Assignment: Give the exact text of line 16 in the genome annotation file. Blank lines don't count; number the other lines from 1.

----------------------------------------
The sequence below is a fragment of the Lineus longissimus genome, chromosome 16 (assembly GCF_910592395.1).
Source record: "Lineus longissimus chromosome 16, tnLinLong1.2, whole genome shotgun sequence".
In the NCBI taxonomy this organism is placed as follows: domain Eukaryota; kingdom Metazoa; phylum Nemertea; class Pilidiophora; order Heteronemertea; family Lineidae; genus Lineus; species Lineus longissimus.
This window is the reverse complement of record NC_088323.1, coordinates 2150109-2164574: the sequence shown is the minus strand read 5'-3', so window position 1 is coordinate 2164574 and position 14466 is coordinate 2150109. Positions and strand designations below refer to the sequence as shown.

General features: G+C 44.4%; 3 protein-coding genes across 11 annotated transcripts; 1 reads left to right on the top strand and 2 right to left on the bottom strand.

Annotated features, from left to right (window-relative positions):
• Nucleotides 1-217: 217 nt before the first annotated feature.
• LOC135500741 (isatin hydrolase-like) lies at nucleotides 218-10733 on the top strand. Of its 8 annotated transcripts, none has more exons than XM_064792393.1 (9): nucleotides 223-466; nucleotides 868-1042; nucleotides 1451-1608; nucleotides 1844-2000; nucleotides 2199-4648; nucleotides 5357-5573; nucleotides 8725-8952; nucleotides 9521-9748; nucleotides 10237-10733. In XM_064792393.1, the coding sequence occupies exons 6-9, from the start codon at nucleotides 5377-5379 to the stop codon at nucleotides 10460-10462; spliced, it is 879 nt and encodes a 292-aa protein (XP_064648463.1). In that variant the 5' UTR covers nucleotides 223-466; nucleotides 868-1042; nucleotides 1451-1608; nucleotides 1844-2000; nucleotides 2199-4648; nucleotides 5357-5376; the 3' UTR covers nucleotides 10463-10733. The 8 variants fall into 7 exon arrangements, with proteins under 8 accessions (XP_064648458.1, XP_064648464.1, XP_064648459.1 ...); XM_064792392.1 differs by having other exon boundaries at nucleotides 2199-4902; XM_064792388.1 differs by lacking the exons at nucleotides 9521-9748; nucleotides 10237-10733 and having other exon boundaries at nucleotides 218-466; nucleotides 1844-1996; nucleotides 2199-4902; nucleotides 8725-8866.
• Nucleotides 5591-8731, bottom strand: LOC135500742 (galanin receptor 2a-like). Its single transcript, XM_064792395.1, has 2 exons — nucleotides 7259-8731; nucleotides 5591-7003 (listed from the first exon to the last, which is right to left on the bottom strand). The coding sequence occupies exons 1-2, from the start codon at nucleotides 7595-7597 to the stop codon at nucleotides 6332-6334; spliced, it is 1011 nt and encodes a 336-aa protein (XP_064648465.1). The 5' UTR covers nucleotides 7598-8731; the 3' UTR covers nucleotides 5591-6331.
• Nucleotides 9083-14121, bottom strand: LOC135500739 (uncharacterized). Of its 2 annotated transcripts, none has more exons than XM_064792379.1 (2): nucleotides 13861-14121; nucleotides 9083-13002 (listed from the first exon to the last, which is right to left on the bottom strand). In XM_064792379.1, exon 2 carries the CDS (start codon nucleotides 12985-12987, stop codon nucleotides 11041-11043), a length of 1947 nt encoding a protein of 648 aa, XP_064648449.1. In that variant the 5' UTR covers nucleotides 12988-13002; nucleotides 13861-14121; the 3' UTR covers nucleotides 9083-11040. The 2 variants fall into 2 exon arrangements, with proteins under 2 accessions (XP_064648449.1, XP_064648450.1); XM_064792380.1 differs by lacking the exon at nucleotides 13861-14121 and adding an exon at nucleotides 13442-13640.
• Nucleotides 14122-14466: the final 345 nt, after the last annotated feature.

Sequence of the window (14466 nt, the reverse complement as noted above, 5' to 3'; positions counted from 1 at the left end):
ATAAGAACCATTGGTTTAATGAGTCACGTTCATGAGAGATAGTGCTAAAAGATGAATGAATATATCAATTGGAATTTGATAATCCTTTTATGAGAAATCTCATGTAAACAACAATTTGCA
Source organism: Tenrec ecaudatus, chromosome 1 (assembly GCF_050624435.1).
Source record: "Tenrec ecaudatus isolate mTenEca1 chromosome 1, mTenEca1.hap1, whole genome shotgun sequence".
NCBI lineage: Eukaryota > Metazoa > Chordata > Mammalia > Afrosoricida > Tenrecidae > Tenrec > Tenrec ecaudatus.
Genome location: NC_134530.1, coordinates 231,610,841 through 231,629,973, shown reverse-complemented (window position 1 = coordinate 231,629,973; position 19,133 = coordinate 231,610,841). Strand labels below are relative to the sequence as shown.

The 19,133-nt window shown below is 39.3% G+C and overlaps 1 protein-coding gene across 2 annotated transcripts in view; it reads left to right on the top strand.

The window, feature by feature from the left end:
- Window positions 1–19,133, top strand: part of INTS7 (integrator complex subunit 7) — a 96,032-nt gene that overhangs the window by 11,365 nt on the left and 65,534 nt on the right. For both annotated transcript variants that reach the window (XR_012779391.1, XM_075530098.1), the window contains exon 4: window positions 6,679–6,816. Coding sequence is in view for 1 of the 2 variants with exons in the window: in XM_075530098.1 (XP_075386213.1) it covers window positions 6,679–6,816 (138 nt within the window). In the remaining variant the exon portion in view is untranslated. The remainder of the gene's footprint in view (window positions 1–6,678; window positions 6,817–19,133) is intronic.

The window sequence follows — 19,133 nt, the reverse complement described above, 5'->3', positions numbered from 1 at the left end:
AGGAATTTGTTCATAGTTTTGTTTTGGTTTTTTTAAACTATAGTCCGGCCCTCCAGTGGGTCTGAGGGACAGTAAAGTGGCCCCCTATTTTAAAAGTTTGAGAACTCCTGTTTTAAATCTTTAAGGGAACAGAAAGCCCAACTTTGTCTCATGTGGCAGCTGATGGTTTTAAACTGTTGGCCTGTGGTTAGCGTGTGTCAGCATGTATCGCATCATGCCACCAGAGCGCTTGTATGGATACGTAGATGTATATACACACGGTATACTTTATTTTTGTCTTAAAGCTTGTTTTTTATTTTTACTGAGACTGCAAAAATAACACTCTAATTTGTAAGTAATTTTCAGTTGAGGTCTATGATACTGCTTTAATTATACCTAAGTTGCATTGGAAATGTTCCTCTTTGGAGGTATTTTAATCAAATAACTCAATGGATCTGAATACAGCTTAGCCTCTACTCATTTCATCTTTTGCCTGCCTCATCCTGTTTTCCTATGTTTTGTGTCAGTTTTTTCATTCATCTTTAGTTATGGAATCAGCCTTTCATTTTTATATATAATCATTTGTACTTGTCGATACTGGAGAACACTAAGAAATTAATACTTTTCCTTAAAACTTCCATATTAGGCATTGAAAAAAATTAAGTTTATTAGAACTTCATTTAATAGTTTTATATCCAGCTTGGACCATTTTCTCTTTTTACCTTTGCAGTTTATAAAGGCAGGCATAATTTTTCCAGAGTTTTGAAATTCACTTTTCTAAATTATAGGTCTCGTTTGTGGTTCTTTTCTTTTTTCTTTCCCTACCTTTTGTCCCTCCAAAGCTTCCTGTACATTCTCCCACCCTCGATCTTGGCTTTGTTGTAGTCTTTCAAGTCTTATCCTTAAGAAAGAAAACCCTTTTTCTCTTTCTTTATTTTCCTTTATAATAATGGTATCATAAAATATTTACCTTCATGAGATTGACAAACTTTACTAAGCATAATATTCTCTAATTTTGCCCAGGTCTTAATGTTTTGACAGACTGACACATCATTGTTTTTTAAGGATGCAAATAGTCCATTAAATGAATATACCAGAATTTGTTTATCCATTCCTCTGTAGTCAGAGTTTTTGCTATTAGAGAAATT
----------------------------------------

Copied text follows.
NCBI lineage: Eukaryota > Metazoa > Chordata > Mammalia > Afrosoricida > Tenrecidae > Tenrec > Tenrec ecaudatus.